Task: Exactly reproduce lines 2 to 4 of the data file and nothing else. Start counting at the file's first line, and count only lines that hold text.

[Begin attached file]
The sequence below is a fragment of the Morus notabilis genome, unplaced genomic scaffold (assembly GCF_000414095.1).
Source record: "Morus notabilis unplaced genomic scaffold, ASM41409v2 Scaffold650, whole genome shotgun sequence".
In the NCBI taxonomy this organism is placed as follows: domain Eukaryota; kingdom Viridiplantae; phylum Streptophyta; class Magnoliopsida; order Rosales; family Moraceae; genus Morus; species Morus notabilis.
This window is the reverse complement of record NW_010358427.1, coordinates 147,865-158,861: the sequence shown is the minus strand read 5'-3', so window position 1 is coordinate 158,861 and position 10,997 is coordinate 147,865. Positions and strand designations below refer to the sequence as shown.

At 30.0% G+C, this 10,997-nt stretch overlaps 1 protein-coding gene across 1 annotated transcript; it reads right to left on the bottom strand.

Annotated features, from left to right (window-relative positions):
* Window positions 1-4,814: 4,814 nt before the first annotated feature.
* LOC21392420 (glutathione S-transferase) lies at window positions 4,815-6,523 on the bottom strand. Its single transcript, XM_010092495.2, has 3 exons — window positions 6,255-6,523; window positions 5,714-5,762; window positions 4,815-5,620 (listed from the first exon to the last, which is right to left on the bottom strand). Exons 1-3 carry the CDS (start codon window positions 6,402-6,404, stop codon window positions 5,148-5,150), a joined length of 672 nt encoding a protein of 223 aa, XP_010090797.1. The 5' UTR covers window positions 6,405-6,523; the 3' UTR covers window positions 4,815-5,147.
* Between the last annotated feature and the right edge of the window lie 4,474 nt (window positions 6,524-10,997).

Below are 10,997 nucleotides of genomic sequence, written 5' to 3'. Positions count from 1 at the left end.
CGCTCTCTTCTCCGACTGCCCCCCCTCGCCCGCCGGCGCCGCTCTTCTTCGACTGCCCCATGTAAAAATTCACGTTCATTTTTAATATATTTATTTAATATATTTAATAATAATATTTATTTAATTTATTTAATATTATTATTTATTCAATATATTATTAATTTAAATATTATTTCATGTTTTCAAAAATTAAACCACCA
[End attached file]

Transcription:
Source record: "Morus notabilis unplaced genomic scaffold, ASM41409v2 Scaffold650, whole genome shotgun sequence".
In the NCBI taxonomy this organism is placed as follows: domain Eukaryota; kingdom Viridiplantae; phylum Streptophyta; class Magnoliopsida; order Rosales; family Moraceae; genus Morus; species Morus notabilis.
This window is the reverse complement of record NW_010358427.1, coordinates 147,865-158,861: the sequence shown is the minus strand read 5'-3', so window position 1 is coordinate 158,861 and position 10,997 is coordinate 147,865. Positions and strand designations below refer to the sequence as shown.